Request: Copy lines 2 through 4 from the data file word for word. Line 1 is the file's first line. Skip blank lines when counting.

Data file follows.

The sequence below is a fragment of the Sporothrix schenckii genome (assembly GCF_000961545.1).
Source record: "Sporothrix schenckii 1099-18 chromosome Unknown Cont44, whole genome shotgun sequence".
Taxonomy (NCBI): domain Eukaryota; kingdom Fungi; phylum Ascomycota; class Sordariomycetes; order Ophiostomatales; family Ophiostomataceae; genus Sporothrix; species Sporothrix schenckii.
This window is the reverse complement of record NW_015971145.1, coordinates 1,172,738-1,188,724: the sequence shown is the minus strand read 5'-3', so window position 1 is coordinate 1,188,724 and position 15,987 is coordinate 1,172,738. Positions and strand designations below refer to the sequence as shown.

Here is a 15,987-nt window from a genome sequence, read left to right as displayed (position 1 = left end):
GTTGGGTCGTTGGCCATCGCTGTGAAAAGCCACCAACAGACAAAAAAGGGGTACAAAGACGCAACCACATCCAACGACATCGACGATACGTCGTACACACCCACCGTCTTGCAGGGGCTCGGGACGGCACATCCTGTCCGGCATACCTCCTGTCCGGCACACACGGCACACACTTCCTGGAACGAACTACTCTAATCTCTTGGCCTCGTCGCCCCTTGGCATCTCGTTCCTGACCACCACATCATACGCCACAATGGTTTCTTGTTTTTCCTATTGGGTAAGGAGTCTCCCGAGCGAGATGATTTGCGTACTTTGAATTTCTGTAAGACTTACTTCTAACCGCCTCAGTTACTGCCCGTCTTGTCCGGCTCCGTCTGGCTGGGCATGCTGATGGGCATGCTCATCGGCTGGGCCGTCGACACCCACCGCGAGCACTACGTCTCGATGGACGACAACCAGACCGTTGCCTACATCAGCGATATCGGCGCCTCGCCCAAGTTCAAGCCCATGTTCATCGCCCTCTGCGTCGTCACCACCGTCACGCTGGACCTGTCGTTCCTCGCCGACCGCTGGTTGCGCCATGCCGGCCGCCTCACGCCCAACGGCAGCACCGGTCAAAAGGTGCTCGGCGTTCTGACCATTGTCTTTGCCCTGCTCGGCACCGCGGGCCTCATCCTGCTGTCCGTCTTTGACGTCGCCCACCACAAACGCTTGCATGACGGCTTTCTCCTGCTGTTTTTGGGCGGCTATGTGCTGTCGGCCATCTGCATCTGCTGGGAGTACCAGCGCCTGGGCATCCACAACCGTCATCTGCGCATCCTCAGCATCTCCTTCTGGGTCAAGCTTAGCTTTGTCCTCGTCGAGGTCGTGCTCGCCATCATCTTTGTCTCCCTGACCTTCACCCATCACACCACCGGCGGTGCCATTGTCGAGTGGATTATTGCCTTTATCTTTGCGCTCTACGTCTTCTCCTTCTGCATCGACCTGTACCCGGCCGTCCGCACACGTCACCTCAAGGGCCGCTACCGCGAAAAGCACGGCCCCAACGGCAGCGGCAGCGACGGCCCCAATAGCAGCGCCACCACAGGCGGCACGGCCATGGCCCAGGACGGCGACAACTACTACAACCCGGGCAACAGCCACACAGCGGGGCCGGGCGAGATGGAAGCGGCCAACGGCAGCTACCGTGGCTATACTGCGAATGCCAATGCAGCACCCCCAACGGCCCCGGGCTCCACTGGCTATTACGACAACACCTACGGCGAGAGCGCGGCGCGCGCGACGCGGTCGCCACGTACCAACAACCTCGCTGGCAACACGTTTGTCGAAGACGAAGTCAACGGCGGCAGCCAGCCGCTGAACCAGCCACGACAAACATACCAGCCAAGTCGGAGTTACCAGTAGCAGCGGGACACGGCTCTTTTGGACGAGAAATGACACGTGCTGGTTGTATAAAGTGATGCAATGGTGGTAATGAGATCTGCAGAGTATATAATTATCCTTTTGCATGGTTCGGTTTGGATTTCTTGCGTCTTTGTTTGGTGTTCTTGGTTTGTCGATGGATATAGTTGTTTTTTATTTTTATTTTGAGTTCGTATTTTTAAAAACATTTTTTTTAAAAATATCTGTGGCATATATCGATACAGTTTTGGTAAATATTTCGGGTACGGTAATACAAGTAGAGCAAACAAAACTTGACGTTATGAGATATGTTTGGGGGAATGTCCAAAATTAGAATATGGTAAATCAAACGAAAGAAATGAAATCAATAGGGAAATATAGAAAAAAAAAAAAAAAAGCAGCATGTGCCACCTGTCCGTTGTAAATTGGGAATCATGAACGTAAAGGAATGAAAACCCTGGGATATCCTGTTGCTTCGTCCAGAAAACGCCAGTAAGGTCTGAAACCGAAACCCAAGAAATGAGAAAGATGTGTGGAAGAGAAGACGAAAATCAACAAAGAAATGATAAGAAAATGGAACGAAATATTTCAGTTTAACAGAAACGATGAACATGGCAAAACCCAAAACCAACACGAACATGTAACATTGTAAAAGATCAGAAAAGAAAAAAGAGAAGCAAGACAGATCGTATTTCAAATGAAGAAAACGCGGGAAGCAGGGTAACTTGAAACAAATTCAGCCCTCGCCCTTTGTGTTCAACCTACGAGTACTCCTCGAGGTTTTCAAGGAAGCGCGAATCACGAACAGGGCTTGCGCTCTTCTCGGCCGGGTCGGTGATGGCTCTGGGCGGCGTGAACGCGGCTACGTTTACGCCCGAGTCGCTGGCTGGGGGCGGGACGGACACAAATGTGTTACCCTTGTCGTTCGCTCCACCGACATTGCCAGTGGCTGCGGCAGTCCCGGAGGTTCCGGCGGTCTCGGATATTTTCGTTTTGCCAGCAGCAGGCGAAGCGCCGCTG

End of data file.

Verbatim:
Source record: "Sporothrix schenckii 1099-18 chromosome Unknown Cont44, whole genome shotgun sequence".
Taxonomy (NCBI): domain Eukaryota; kingdom Fungi; phylum Ascomycota; class Sordariomycetes; order Ophiostomatales; family Ophiostomataceae; genus Sporothrix; species Sporothrix schenckii.
This window is the reverse complement of record NW_015971145.1, coordinates 1,172,738-1,188,724: the sequence shown is the minus strand read 5'-3', so window position 1 is coordinate 1,188,724 and position 15,987 is coordinate 1,172,738. Positions and strand designations below refer to the sequence as shown.